The current landscape of regulation in respect of digital payments within Australia is set to change significantly within the coming 12-18 months.
Part of this change is the prospect of greater codification and regulation of the legal management of the varying types of payment systems - including Buy Now Pay Later (‘BNPL’), cryptocurrency, and mobile telephones; as well as traditional systems such as credit cards and eftpos.
The inquiry and need for change
Following numerous hearings, including the Parliamentary Joint Committee on Corporations and Financial Services’ October 2021 Mobile Payment and Digital Wallet Financial Services report (‘the Report’), the Government released its plan for transforming Australia’s digital payment system in December 2021.
In the Report, Parliament identified that daily banking transactions within Australia exceed 55,000,000 transactions, worth more than $650B. It also identified that the fees being charged by financial institutions and merchants on those transactions was around 0.5%-1.5% of the transaction total (which is around $600M in daily revenue for those financial institutions).
The Report also identified areas in which new technology is rapidly developing, such as mobile telephones - and the increase of novel payment systems such as BNPL and cryptocurrency.
The Committee discussed the idea of new payment rails and merchant fees. It identified several new payment systems which have been introduced by reason of technology (including New Payments Platforms, Fast Settlement Service, and OSKO).
The Committee noted the development of digital wallets: those which store funds; and those which are passed through systems. Additionally, it noted the development of the BNPL systems over time.
Suggestions for change
The Report raises questions surrounding:
- whether there should be greater regulation;
- how consumers can be protected; and
- how competition can be fostered, while reducing burdens on business.
The Report recommended numerous steps, including for the Government to review and identify the best method by which these systems can be regulated. It noted that there are more than seven individual regulators involved, as well as varying legislation. Adding a degree of complexity; some payment systems are regulated by more than one system and regulator.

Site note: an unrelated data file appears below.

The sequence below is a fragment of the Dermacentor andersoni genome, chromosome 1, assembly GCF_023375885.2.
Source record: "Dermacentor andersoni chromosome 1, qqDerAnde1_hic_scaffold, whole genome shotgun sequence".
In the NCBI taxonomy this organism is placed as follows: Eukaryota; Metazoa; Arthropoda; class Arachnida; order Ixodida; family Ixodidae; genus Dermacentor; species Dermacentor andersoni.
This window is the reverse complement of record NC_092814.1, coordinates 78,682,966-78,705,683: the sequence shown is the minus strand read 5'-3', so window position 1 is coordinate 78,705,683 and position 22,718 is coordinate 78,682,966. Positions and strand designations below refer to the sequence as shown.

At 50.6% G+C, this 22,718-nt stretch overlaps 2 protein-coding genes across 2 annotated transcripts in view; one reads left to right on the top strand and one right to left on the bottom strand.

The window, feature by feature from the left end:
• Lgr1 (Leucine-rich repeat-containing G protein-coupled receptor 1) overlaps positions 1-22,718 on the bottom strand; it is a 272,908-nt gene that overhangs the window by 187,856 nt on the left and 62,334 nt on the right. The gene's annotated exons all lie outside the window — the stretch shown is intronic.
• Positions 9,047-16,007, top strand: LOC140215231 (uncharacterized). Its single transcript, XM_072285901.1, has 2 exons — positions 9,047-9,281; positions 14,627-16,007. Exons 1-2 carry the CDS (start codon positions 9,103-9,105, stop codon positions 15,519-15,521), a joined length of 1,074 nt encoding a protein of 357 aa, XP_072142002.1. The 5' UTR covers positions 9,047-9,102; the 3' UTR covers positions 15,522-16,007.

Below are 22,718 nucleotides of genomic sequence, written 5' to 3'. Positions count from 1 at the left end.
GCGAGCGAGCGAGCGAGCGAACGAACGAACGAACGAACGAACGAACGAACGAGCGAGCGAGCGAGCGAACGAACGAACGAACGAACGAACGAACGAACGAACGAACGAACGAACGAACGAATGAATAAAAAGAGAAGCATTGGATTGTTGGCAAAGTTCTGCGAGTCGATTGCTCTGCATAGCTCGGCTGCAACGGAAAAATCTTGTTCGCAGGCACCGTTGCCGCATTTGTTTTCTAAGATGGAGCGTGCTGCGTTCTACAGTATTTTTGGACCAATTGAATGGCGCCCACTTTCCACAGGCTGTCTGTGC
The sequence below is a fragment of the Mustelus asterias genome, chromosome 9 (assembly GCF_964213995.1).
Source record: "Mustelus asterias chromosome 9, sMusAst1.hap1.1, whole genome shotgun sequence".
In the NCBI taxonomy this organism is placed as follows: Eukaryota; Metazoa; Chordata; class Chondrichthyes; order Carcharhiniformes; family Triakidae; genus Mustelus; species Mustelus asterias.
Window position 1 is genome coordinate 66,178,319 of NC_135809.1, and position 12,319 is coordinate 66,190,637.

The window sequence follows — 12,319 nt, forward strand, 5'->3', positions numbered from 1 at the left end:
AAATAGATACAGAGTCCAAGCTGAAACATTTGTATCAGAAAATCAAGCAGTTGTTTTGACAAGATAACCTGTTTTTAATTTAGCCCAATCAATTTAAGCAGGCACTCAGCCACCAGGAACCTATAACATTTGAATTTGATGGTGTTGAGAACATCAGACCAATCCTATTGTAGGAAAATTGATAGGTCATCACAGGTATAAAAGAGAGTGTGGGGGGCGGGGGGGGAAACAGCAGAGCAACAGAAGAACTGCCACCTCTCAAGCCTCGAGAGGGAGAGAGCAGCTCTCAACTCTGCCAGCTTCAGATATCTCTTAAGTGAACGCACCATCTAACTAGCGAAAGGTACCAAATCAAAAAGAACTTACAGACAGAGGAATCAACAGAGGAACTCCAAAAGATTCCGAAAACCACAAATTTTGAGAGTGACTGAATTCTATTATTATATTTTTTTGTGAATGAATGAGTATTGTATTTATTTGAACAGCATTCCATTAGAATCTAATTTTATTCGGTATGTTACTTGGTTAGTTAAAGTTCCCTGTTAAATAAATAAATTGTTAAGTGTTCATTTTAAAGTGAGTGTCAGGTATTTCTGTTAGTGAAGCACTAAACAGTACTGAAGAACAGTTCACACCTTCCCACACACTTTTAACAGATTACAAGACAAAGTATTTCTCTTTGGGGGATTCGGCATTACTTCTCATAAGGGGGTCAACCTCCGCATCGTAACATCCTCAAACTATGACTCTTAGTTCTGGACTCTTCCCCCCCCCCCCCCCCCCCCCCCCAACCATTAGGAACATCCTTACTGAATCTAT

The Report also considered issues faced by certain FinTech services companies, relating to the inability to utilise Australia’s standard banking system, and the de‑banking issues which have now arisen.
In December 2021, the Federal Government indicated that it intended to take steps in 2022 and 2023 in response to the Report.
In numerous high-level statements, the Treasurer identified that the Government intends to set a strategic direction surrounding a future framework for the payment systems plan. It intends to amend regulations.
The Treasurer has indicated that he intends to create a fit for purpose regulatory framework providing protections for consumers, and that he would further consider both the issue of de‑banking, and the refusal of mainstream banking to allow FinTech to engage.
Some of the more micro-level changes include amending the definition of ‘payment’ within the Payment Systems (Regulation) Act 1998 to both modernise, and incorporate within the definition these new and enhanced payment systems
The Government also agreed:
- that there should be a clear list of the types of payments which require regulation, and
- to have a single tiered payment licensing framework.
We can expect significant change over the next 12-18 months in this area.
If you have a query relating to any of the information in this article, or you would like to discuss a matter of your own, please don’t hesitate to get in touch with Banking and Finance Partner Nick Maley today.